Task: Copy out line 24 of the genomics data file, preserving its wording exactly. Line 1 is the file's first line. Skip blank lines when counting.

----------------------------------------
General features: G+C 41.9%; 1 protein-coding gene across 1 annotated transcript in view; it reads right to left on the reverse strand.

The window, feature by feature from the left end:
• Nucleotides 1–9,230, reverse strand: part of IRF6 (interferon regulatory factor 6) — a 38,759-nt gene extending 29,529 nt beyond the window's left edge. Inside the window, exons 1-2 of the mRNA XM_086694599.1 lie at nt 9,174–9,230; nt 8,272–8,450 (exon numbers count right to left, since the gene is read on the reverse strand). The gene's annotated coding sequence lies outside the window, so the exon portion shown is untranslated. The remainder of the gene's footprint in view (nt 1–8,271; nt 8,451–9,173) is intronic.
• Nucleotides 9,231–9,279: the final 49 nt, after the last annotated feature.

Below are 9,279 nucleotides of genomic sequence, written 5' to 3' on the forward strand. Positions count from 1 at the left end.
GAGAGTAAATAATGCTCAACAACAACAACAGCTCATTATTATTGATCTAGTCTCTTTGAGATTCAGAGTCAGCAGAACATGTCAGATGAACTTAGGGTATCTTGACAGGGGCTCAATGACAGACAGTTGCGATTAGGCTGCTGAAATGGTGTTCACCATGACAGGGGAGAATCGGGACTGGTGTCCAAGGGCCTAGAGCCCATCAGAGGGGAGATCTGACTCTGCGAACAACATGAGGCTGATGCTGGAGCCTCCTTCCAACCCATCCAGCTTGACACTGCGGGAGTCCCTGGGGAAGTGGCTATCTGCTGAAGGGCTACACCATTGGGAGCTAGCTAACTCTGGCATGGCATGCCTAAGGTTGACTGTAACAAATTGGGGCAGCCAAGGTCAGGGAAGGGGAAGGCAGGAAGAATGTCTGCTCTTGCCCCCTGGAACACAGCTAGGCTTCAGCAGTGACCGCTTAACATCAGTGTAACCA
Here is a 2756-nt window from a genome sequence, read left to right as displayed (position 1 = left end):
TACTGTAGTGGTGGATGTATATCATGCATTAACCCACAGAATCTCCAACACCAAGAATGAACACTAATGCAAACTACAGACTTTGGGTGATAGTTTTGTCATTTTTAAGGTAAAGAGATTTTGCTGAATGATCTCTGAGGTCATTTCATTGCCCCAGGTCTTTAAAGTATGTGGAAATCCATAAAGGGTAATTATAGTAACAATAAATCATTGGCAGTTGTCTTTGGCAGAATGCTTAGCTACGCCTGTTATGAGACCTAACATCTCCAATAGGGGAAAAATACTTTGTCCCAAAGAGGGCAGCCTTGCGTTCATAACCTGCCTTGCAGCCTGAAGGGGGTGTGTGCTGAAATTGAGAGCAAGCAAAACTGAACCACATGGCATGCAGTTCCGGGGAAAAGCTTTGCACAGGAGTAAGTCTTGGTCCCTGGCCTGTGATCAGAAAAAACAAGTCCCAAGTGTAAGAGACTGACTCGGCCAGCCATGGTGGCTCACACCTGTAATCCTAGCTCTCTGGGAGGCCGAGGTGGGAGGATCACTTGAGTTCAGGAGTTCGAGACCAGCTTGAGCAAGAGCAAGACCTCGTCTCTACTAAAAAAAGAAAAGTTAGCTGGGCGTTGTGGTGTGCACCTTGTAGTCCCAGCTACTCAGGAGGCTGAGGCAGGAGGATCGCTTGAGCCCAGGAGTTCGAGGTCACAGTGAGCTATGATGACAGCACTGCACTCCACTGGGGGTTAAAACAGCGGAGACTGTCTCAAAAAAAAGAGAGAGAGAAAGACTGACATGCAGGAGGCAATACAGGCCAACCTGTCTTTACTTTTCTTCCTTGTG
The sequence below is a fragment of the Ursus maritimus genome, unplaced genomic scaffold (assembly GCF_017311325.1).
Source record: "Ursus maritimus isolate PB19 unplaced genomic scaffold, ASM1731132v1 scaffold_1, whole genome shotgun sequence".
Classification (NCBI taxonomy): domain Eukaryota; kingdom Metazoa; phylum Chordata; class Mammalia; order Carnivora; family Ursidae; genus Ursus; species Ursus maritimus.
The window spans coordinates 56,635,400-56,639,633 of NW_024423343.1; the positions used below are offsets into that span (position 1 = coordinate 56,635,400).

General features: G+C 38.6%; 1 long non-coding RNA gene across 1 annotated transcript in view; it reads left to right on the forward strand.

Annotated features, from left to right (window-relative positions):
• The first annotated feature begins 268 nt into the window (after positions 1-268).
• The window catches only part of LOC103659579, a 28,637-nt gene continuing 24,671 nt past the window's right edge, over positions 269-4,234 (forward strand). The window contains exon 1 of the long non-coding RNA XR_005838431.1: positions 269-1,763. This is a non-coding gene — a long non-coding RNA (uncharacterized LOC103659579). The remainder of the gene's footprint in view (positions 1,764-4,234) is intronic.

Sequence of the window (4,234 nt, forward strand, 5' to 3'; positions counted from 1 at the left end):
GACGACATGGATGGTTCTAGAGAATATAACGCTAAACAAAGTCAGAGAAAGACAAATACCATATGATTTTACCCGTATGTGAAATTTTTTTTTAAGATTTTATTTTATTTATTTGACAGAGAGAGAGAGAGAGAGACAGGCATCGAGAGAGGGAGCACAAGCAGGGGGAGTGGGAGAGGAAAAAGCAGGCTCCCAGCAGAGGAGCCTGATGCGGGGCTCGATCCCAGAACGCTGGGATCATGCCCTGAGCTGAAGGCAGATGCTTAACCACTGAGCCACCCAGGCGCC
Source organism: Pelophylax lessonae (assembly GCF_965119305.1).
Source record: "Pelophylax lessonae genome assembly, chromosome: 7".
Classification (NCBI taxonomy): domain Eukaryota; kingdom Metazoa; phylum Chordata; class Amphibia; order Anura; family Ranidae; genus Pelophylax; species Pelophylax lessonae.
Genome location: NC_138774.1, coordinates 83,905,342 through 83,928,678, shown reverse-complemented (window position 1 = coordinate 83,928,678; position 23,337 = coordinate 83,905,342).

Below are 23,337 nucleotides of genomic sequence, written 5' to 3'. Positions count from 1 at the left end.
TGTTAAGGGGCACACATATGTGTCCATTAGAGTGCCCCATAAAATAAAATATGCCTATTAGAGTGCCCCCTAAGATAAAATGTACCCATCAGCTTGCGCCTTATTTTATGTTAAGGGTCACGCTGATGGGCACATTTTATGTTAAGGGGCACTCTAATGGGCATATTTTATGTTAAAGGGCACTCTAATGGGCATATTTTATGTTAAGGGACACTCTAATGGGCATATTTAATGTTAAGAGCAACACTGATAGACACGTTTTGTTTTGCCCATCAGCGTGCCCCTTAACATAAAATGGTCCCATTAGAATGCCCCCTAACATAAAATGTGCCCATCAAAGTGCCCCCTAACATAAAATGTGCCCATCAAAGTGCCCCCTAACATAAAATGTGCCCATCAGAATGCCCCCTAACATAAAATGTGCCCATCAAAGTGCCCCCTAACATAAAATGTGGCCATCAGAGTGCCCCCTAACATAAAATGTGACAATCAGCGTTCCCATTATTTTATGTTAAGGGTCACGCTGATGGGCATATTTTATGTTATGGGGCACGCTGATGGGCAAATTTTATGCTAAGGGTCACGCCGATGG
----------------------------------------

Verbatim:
TGTTAAGGGGCACACATATGTGTCCATTAGAGTGCCCCATAAAATAAAATATGCCTATTAGAGTGCCCCCTAAGATAAAATGTACCCATCAGCTTGCGCCTTATTTTATGTTAAGGGTCACGCTGATGGGCACATTTTATGTTAAGGGGCACTCTAATGGGCATATTTTATGTTAAAGGGCACTCTAATGGGCATATTTTATGTTAAGGGACACTCTAATGGGCATATTTAATGTTAAGAGCAACACTGATAGACACGTTTTGTTTTGCCCATCAGCGTGCCCCTTAACATAAAATGGTCCCATTAGAATGCCCCCTAACATAAAATGTGCCCATCAAAGTGCCCCCTAACATAAAATGTGCCCATCAAAGTGCCCCCTAACATAAAATGTGCCCATCAGAATGCCCCCTAACATAAAATGTGCCCATCAAAGTGCCCCCTAACATAAAATGTGGCCATCAGAGTGCCCCCTAACATAAAATGTGACAATCAGCGTTCCCATTATTTTATGTTAAGGGTCACGCTGATGGGCATATTTTATGTTATGGGGCACGCTGATGGGCAAATTTTATGCTAAGGGTCACGCCGATGG